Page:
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History and Journalism

This event took the form of an online round-table discussion focusing on the connections between History and print Journalism and how each field can benefit from collaborating with the other. The event aims to bring together practitioners from both fields, especially those with experience of bridging the divide. Our distinguished panellists aim to address the following questions:  

  1. Philip L. Graham, former President and Publisher of the Washington Post said, “Journalism is the first rough draft of history.” What does this mean in practice and what similarities and differences are there between the work of the historian and the journalist?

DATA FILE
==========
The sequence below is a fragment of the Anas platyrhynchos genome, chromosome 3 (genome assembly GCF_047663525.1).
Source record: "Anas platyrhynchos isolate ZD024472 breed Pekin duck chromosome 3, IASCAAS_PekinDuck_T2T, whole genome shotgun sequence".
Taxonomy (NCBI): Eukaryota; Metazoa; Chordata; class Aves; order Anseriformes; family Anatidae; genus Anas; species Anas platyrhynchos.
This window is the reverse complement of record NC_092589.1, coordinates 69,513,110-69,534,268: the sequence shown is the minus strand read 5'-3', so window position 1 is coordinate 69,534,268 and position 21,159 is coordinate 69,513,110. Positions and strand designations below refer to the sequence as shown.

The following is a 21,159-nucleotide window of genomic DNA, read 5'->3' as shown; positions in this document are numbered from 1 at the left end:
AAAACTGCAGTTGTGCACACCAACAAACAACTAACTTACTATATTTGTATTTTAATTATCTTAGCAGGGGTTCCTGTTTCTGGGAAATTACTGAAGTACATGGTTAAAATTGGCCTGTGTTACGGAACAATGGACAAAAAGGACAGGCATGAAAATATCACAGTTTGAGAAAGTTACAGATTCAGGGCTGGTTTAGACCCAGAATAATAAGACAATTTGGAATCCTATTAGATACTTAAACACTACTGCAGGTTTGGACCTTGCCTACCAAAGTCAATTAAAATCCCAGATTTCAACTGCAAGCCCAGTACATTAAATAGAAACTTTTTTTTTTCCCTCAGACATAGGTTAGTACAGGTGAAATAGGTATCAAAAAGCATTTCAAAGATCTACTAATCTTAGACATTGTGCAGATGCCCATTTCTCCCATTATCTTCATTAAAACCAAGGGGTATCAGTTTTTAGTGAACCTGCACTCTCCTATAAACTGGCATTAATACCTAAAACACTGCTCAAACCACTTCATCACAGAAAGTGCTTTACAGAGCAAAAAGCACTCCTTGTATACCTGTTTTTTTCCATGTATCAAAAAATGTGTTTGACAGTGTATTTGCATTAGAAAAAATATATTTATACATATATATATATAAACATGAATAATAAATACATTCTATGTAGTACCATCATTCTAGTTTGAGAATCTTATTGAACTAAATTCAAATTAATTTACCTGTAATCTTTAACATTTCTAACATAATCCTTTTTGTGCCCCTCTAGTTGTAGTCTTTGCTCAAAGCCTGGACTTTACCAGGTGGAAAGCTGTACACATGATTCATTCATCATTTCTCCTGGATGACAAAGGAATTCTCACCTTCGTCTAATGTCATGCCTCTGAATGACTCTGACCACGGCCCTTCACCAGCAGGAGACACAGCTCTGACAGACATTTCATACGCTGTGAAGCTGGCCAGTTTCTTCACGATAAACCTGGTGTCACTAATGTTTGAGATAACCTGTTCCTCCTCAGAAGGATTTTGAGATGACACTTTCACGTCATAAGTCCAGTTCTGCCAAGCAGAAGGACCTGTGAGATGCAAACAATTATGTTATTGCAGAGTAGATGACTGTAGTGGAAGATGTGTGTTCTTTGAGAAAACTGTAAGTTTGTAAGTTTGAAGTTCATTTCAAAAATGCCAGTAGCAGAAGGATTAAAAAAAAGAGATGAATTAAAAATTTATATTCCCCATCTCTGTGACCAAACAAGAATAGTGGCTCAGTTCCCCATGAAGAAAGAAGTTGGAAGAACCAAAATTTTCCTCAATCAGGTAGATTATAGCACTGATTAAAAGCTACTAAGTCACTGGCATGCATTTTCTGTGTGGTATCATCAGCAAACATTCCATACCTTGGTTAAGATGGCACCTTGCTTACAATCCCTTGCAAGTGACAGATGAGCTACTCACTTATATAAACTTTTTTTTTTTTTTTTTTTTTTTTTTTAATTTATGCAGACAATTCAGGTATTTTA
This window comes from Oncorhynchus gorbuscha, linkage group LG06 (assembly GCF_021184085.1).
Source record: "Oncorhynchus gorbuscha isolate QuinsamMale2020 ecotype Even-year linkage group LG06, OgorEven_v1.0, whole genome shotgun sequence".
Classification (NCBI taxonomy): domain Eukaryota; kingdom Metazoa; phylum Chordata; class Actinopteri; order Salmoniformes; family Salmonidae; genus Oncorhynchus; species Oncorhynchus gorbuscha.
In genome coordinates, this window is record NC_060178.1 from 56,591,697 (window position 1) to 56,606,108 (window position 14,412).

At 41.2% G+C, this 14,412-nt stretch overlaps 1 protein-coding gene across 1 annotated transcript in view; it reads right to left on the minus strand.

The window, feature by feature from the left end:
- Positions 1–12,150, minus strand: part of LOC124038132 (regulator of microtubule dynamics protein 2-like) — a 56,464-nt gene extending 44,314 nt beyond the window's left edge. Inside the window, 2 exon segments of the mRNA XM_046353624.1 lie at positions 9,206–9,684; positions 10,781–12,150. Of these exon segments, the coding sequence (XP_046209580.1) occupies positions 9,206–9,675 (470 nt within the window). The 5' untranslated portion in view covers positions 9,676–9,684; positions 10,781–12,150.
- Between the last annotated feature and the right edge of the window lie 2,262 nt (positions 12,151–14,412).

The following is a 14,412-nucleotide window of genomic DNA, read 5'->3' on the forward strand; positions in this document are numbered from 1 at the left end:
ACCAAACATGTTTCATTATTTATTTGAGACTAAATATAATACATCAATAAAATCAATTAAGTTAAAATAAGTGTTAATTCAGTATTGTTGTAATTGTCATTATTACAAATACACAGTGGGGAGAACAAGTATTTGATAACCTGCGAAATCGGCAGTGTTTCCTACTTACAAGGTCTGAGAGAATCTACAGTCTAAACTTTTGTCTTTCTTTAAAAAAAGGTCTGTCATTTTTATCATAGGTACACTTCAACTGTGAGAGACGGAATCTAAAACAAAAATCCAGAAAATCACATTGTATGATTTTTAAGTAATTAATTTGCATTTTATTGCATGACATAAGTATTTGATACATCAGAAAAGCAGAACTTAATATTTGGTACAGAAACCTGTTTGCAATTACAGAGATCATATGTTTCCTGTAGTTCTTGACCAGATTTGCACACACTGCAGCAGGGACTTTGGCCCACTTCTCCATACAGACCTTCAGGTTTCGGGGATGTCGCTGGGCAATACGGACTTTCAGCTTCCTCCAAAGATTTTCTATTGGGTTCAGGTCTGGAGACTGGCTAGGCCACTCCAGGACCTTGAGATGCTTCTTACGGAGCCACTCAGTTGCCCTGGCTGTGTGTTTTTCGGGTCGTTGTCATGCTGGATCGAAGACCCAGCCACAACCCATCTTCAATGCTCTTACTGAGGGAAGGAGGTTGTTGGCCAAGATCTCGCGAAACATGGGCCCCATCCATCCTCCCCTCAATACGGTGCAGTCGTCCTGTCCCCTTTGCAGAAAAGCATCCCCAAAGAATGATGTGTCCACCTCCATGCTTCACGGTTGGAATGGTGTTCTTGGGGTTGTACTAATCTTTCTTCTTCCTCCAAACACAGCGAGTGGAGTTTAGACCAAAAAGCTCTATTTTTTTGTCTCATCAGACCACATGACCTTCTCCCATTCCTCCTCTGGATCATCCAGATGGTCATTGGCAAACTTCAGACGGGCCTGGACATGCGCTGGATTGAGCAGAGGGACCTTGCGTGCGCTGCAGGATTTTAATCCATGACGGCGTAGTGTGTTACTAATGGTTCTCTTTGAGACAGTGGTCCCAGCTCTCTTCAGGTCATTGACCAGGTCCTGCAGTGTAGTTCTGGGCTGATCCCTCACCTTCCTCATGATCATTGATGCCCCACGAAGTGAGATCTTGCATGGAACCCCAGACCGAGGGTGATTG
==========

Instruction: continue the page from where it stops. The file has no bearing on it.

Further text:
2. History-making is a recurrent theme in today’s journalism, with frequent resort to words like ‘historic’ and ‘unprecedented’. To what extent does this suggest a genuine interaction with History, and does it risk distorting our understanding of the past? 
  3. Could both journalists and historians benefit from acquiring some of each other’s professional skills? 
  4. Journalists are increasingly drawn to so-called 'culture war' topics - legacies of slavery, statues, national memory/ identity, gender/ sexual identities etc: how should historians engage with this and what are the dangers of being drawn into polarised or stereotyped positions, or even becoming the target of attacks?


Chair: Philip Murphy (Director of History & Policy).

Confirmed Speakers:

  • Alan Rusbridger (Formerly editor-in-chief of The Guardian and Principal of Lady Margaret Hall, Oxford, he currently serves on Meta’s Oversight Board).